Whales and Their High IQs

Whale Behaviour Whales are one of the most interesting creatures there are. Their majestic size, gentle demeanour and mysterious character are just a few of the reasons they are subject of legendary tales and heartwarming stories.

Whales have fascinated researchers for years, as they have piqued the interest of the general public for just as long. This curiosity about these gentle giants is why people flock to whale watching in Dunsborough, as – All Sea Charters can attest to.

Aside from all that has held our interest, some studies even reveal that whales also have high IQs.

The Interesting Revelation

Based on a study by Estel Van der Gucht and Patrick Hof of the Department of Neuroscience at Mount Sinai School of Medicine in New York and published in The Anatomical Record, the cortexes of humpback whales have spindle neurones. What’s so special about this type of neurones? Spidle neurones are the same kind of cell that was originally discovered only in great apes, humans and other cetaceans, such as dolphins.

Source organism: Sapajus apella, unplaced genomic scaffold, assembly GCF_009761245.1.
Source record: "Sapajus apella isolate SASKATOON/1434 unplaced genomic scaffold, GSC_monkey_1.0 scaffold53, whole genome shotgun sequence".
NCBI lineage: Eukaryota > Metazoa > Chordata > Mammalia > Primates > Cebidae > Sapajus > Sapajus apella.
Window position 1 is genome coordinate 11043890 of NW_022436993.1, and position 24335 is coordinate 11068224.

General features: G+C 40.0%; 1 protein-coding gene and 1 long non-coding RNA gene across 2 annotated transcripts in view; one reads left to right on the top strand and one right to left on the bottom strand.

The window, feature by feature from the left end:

The Mind-Boggling Realisation

Gucht and Hof revealed that the data they gathered could clarify the behaviours of whales; behaviour which includes tool usage, cultural transmission, intricate communication, alliance forming and cooperation. They do admit that they are still unsure about the primary purpose of spindle neurones. They think that it might be related to functions of cognition, such as learning and identifying the surroundings.

These findings could also mean that these species are at risk of developing brain disorders like schizophrenia, autism and Alzheimer’s disease. They add that the cerebral cortexes of the humpback whales had structures that were island-like. They assume that it is the work of evolution to encourage efficient and fast communication between neurones.

The findings of the researchers are still in the early stages. In time, they will be able to determine if whales are indeed as smart, if not smarter, than human beings.